Arthritis & Rheumatism, Volume 60,
October 2009 Abstract Supplement

The 2009 ACR/ARHP Annual Scientific Meeting
Philadelphia October 16-21, 2009.

Understanding Early Recovery Following Primary Total Hip and Knee Replacement

Davis1,  Aileen, Badley2,  Elizabeth M., Hogg-Johnson3,  Sheilah, Ibrahim3,  Selahadin, Perruccio4,  Anthony V., Wong1,  Rosalind, Beaton5,  Dorcas E.

Toronto Western Research Institute, Toronto, ON,
University of Toronto, Toronto, ON,
Institute for Work and Health. Toronto, ON,
Brigham & Women's Hospital and Harvard Medical School. Boston, MA,
St Michael's Hospital, Toronto, ON,
Baycrest Centre for Geriatric Care, Toronto, ON,
Toronto Rehabilitation Institute - Hillcrest Centre, Toronto, ON,
University Health Network, Toronto, ON


While baseline pain and functional status are known to predict these outcomes post total hip (THR) or knee (TKR) replacement in pre-post study designs, the trajectory of recovery has not been evaluated. This research evaluates the trajectory of recovery of symptoms, mood, physical function, and social and community participation for THR and TKR through six months post surgery.


Participants completed the HOOS or KOOS, measures of pain, physical function, and sports/leisure activities; the Jette Late Life Disability (LLD) and the Calderdale community mobility questions as measures of participation; the POMS (fatigue); and, the HADS (anxiety and depression) pre surgery, 2 weeks and 1, 3 and 6 months post surgery. Outcomes were all scored such that higher scores represented more problems. Recovery was compared for THR and TKR evaluating the impact of age, sex, and body mass index (BMI).


THR (n=437) patients had a mean age of 63 years, 55% were female, 34% were overweight (BMI=25–29.9) and 35% were obese (BMI>30). TKR patients (n=494) had a mean age of 65 years, 65% were female, 38% were overweight and 45% were obese. Although symptoms, mood, activity and participation levels were similar pre-surgery, THR patients improved more rapidly and had better outcomes across measures than TKR patients at all times (p 0.049 to <0.0001). Age, sex and obesity all affected outcome (p<0.05). Older individuals (>64 years) had better mood and less activity limitations at baseline and to 2 weeks post surgery for THR, and to 1 month post surgery for TKR patients. Females reported worse outcomes irrespective of joint replaced. The exception was mood and activity limitations where women with TKR had worse outcome only to 1 month post surgery. Obese THR and TKR patients had higher pre-surgery scores for all outcomes with the exception of THR patients' mood. Obese TKR patients had more activity limitations at all times.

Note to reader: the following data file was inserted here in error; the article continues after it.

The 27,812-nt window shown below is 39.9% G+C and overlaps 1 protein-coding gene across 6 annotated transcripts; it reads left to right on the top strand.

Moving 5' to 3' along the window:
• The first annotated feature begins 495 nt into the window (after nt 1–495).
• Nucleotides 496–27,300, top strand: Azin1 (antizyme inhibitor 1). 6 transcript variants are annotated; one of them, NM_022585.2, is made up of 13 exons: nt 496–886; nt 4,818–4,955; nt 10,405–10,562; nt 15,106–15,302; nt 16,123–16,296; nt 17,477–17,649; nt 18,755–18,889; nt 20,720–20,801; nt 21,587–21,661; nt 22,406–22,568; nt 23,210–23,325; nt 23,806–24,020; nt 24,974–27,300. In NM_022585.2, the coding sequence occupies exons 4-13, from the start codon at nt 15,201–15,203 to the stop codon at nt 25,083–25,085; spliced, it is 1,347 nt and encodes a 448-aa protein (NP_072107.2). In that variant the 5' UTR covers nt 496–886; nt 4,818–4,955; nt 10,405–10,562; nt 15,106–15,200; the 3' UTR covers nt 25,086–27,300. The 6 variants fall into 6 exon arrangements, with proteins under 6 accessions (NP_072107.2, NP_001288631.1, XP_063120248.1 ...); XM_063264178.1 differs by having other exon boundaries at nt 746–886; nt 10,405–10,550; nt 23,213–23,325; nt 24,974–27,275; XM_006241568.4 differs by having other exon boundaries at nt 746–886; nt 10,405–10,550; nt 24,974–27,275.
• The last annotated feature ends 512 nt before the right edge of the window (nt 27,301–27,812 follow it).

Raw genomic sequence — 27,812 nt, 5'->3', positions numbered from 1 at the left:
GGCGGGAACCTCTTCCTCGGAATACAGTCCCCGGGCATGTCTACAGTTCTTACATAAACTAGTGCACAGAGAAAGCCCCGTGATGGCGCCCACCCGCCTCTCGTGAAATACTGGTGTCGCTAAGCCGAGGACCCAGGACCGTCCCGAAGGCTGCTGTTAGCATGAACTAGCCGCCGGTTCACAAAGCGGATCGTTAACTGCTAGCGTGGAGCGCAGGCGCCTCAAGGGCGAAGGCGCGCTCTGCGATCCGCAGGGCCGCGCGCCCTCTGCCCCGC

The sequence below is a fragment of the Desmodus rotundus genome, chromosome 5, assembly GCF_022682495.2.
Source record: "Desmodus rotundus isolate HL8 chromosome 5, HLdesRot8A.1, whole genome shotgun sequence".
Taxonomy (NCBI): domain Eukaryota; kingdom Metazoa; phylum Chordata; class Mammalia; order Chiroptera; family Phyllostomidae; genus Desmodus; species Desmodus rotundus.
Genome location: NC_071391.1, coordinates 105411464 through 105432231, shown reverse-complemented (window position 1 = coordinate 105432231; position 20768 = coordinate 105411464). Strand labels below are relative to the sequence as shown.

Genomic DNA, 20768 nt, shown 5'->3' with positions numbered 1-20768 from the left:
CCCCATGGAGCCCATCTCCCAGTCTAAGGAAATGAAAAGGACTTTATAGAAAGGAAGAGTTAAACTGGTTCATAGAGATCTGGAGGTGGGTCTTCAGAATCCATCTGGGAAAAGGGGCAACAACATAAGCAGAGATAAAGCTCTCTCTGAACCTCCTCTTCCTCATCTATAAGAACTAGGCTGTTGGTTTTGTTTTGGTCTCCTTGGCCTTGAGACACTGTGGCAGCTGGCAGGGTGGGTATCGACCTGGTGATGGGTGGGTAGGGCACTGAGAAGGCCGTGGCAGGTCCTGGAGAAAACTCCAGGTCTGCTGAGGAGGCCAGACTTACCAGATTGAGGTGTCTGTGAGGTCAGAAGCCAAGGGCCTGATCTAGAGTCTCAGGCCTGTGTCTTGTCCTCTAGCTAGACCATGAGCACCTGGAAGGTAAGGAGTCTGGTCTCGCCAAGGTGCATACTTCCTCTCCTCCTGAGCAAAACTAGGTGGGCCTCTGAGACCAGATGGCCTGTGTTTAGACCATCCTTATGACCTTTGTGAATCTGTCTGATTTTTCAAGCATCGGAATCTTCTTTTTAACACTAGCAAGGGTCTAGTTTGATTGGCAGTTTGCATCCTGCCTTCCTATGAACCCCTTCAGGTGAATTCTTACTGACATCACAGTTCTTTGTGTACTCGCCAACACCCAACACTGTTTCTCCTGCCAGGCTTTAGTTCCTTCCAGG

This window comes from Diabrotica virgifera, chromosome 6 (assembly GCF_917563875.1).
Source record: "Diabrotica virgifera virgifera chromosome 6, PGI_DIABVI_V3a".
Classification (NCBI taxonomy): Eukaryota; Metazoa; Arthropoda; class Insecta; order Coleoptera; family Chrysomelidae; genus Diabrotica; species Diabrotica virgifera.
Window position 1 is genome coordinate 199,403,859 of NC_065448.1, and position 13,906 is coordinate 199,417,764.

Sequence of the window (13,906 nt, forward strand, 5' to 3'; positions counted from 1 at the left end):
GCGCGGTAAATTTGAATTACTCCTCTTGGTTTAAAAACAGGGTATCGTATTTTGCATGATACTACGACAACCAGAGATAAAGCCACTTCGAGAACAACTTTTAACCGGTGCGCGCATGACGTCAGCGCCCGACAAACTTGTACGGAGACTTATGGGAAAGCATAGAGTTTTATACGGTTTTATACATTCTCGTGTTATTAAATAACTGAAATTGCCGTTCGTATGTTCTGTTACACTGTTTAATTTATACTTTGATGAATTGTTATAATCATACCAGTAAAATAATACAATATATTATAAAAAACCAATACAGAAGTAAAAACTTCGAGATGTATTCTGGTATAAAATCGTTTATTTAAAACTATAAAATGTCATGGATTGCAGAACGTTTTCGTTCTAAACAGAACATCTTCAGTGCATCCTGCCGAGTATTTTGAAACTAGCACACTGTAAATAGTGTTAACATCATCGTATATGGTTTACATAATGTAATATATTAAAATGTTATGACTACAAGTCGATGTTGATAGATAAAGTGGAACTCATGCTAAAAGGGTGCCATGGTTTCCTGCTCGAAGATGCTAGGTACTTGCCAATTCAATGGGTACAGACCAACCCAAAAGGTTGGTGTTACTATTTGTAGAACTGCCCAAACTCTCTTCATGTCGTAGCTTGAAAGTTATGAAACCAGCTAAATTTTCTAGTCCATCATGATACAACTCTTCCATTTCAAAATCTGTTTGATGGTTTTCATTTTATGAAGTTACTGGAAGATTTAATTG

People with THR and TKR have different trajectories of outcome with TKR patients recovering more slowly and having poorer outcome than THR. Age, sex and obesity differentially affect different outcomes. These data have implications for the optimal timing of TKR surgery and rehabilitation service planning for THR and TKR.

To cite this abstract, please use the following information:
Davis, Aileen, Badley, Elizabeth M., Hogg-Johnson, Sheilah, Ibrahim, Selahadin, Perruccio, Anthony V., Wong, Rosalind, et al; Understanding Early Recovery Following Primary Total Hip and Knee Replacement [abstract]. Arthritis Rheum 2009;60 Suppl 10 :1938
DOI: 10.1002/art.27011

Abstract Supplement

Meeting Menu